WettingViscous FingeringPorous Media
Energy Research
Energy EfficiencyRenewable EnergyCarbon Reduction (CCS)
BuildingsSubsurface heat recoveryCarbon sequestration
Environmental Research
Natural HazardsNatural Environment
Deep Sea MiningIce

The work of the BPI, which is very wide ranging, covers large areas of fluid mechanics and surface science. It may be useful to look at the list of publications on the BPI web site from the past 2 years (and longer) to get an in depth idea of the research.

All the students, post-docs and faculty at the BPI are members of the University of Cambridge, and enjoy the same academic freedom as all other members of the University; our research is not directed by any external body. Over the past 20 years, the BPI has become an internationally recognised centre of excellence in fluid mechanics and surface science, with a distinguishing feature being the collaboration across subjects and the use of fundamental and new knowledge to inform a very wide range of problems with immediate relevance for the processes in the Earth, the environment or industry.

The BPI is highly interdisciplinary, and we have many colleagues with whom we collaborate both in the University of Cambridge and more broadly with the UK and globally. The academic freedom, the spirit of intellectual curiosity and the vast range of fundamental and important problems for which our research can provide new insights, are key.

In the papers you will find that our research involves both experiments and theoretical calculations and includes the following subjects :

  1. geophysical and geological fluid mechanics, including the dynamics of volcanic eruptions and the ash plumes produced during large explosive eruptions, and the processes below surface driving these eruptions including the cooling and crystallisation of magma; the processes controlling the formation of planetary interiors, and the fluid mechanics of mixing in the deep ocean, which informs models of climate change given that the ocean has a large mass and hence capacity for thermal energy and carbon dioxide. We are also interested in sea ice formation and its impact on ocean circulation, the dynamics of glaciers and their coupling with subglacial systems, and the dynamics of river recharge and discharge and the erosion of topography by rivers.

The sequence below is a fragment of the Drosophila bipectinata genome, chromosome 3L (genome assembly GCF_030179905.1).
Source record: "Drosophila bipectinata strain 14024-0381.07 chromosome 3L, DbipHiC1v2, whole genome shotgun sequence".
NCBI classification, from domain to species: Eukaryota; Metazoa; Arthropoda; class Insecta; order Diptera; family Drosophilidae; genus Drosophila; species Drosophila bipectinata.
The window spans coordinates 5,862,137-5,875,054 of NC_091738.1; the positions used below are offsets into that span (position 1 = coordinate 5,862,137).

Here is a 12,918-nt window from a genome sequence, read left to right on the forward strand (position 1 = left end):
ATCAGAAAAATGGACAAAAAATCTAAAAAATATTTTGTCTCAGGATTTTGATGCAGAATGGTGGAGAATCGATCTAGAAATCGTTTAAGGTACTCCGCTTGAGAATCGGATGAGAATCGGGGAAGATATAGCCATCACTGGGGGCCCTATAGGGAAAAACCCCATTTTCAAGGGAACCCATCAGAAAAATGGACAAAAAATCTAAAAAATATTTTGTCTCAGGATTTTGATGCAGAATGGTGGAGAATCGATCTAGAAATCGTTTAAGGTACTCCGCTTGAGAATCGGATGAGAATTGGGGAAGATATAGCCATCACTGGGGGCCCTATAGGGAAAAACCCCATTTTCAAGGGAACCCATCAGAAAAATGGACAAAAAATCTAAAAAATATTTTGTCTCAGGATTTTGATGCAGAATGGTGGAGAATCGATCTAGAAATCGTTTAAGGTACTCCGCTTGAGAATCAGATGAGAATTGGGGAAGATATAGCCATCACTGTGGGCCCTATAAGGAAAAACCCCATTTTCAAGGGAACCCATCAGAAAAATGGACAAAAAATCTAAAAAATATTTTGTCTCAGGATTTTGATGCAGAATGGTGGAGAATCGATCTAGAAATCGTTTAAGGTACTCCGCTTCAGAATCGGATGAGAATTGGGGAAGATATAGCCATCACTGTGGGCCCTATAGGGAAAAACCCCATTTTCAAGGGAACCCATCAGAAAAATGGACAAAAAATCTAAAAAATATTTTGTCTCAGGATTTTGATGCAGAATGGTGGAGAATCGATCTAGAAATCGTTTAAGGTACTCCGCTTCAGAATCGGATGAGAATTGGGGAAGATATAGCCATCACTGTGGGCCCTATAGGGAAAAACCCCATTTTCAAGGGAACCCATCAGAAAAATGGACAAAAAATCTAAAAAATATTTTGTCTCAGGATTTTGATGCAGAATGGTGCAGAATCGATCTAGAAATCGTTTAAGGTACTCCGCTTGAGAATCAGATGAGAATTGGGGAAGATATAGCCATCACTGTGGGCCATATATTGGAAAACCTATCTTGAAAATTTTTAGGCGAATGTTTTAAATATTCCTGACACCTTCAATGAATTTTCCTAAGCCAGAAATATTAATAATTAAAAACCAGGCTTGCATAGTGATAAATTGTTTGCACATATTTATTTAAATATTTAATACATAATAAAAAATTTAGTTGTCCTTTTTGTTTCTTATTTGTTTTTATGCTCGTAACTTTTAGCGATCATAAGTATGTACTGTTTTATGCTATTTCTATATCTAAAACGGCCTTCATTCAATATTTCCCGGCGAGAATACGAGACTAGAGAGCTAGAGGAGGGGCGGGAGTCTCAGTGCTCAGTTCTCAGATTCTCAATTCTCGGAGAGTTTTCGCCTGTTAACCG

2. environmental fluid mechanics, including the dynamics of gravity driven flows and buoyant plumes, with relevance for the air flows in hospitals and other buildings (on the web site you can see a very current film about our work in modelling the ventilation of hospitals relevant for the present coronavirus pandemic), and also experimental and theoretical models of avalanche dynamics, relevant for landslides and also snow avalanches. We have some highly novel experimental systems which enable measurement of the forces between particles in such flows as well as the speed of the particles, and this has the potential to transform models of these phenomena, which are becoming increasingly important for civil defence in mountainous areas. There is also a programme on desert dune migration and structure, which is of particular relevance in the context of promoting sustainable agriculture, and sustainable use of terrestrial ecosystems (avoiding desertification).
  3. Our work on air flows in buildings is also relevant for the design of low energy buildings which use ideas of natural ventilation to reduce the energy associated with ventilation and cooling. In this work, we have been developing innovative control strategies to identify how to minimise the energy use associated with ventilation systems. We are also exploring the dynamics of bubble plumes used for oxygenation of water reservoirs, and particle plumes, which are relevant for understanding the environmental impact of possible deep sea mining processes.